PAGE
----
Apple on Tuesday won a sales ban on the Samsung Galaxy Tab 10.1 in the U.S. but it’s not a complete win.
Judge Lucy H. Koh of the U.S. District Court for the Northern District of California, San Jose handed Apple a preliminary injunction against the Samsung Galaxy Tab 10.1 which means that Samsung and its subsidiaries in the country cannot import or sell the said tablet in the country for the time being.
However, there is an important condition in the preliminary injunction which makes this not a complete win for the Cupertino, California-based consumer electronics giant against its Suwon, South Korea-based rival.
Before the preliminary injunction will take effect, Apple will have to post a $2.6 million bond to cover damages to be incurred by Samsung if the injunction is later ruled to be wrong.
Being that this injunction is a “preliminary” one, the fate of the Samsung Galaxy Tab in the U.S. will still be decided by the court’s final determination.
Nonetheless, this is an important win for Apple as the granting of a preliminary injunction means that Apple has demonstrated a significant likelihood that it will win the case based on the merits of their arguments.
Apple is arguing that Samsung is in violation of U.S. Design Patent No. D504,889. In earlier parts of the trial between Apple and Samsung, the San Jose, California court has said that the Galaxy Tab 10.1 is largely similar to the device described in the Apple design patent “in the eyes of the ordinary observer”.
Judge Koh is quoted as saying that the Galaxy Tab 10.1 is “virtually indistinguishable” from the original iPad and the iPad 2.
However, it is important to note that the judge initially rejected Apple’s request for an injunction on the Galaxy Tab 10.1 until another federal appeals court told her to review her decision.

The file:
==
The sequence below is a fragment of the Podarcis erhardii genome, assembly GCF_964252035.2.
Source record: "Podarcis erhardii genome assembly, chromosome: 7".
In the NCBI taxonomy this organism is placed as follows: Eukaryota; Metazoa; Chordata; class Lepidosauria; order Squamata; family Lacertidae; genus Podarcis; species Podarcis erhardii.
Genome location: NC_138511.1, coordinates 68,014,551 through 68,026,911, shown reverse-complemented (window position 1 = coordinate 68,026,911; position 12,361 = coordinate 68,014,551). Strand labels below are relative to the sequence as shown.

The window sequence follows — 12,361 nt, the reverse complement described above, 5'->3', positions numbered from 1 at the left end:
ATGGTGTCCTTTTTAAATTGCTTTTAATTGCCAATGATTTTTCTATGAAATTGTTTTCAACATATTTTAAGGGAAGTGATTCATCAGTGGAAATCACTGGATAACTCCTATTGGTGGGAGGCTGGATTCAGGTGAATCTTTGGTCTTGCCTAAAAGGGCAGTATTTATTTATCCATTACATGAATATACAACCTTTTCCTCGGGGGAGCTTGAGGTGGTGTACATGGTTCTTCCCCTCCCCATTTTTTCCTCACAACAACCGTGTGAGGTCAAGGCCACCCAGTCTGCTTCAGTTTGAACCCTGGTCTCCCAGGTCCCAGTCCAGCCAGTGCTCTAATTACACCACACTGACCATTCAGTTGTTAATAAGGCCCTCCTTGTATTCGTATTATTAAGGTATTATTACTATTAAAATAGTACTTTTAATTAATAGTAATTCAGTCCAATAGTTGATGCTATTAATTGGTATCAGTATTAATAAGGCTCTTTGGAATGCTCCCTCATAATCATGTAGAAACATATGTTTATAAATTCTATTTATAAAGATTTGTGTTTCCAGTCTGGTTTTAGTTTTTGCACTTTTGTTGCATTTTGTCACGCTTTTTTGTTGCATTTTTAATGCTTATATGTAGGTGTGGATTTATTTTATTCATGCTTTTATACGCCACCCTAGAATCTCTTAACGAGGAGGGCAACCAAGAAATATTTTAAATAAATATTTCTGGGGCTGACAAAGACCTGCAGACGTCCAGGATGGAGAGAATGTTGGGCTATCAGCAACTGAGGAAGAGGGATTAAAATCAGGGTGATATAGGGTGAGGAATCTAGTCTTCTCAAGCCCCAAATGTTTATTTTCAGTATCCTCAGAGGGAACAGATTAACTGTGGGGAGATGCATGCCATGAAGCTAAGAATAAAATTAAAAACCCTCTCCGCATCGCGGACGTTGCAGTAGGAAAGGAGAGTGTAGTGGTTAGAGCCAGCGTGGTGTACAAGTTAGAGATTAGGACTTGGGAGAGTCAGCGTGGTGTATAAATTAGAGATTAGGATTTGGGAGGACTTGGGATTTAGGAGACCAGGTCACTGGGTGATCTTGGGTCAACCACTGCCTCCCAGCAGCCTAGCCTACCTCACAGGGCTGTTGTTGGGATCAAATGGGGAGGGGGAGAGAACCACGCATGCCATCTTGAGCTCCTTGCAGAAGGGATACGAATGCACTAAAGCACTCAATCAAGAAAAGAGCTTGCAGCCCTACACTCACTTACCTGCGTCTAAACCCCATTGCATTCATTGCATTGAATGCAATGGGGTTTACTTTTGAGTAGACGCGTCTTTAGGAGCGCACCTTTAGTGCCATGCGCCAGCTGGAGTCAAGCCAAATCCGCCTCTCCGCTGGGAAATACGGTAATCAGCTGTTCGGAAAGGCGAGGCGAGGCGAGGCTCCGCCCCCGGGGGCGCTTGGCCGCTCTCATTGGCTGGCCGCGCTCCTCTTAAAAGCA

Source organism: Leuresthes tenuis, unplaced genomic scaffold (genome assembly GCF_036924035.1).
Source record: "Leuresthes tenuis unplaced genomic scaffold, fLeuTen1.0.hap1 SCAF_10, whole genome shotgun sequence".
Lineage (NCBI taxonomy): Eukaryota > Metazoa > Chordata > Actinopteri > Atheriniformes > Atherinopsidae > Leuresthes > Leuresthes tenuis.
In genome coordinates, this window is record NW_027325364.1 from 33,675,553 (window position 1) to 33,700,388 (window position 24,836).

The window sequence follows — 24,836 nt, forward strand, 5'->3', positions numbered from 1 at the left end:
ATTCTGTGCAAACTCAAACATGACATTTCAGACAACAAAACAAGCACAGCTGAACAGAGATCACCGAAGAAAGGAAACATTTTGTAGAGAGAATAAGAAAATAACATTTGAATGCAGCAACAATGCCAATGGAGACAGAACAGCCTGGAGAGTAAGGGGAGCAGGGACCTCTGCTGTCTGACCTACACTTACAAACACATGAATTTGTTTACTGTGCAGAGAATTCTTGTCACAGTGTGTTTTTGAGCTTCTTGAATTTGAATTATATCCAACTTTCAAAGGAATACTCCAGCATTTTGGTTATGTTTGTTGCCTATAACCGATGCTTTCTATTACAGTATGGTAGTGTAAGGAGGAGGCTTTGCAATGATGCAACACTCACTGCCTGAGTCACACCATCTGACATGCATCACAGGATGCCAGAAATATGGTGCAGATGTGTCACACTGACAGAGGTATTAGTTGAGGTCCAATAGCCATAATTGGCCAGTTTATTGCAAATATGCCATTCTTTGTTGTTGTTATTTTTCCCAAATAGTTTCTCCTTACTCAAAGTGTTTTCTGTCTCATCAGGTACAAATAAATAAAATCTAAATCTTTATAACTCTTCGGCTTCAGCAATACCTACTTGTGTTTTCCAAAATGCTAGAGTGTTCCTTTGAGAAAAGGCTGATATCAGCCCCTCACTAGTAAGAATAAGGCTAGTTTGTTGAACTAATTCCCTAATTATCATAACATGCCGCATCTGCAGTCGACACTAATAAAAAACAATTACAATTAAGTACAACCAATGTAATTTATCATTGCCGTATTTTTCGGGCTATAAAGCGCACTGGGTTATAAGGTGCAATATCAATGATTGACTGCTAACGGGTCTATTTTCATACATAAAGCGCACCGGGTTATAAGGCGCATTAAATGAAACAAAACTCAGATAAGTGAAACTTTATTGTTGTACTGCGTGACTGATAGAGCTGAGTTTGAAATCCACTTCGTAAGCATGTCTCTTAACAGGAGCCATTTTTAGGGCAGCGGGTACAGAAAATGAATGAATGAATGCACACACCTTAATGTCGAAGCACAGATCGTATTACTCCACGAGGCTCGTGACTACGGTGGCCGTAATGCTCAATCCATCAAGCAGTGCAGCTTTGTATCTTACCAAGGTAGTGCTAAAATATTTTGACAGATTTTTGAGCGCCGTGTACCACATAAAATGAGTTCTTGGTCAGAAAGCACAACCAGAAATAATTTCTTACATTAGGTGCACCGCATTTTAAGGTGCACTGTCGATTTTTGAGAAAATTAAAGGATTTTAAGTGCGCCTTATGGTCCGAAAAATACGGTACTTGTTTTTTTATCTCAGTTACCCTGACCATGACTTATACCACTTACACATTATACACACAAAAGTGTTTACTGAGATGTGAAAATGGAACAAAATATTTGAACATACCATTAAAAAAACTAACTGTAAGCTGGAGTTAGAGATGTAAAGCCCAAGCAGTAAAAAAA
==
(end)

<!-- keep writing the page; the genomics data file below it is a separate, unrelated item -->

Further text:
“Although Samsung has a right to compete, it does not have a right to compete unfairly, by flooding the market with infringing products,” the judge said in her ruling on Tuesday.
Nonetheless, Apple is likely to appeal the preliminary injunction granted by the California court.
“Apple sought a preliminary injunction of Samsung’s Galaxy Tab 10.1, based on a single design patent that addressed just one aspect of the product’s overall design,” Samsung said in a statement.
“Should Apple continue to make legal claims based on such a generic design patent, design innovation and progress in the industry could be restricted,” the consumer electronics multinational conglomerate added.
Samsung has already launched a replacement for the Galaxy Tab 10.1 in the U.S. – called the Galaxy Tab 10.1 II – which has a design based on the Galaxy Tab 10.1N, the design used by Samsung to circumvent an injunction requested by Apple in Germany over the same design patent it used to request this latest ban in the U.S.
Galaxy Tab 10.1 and Galaxy Tab 10.1 II image from Samsung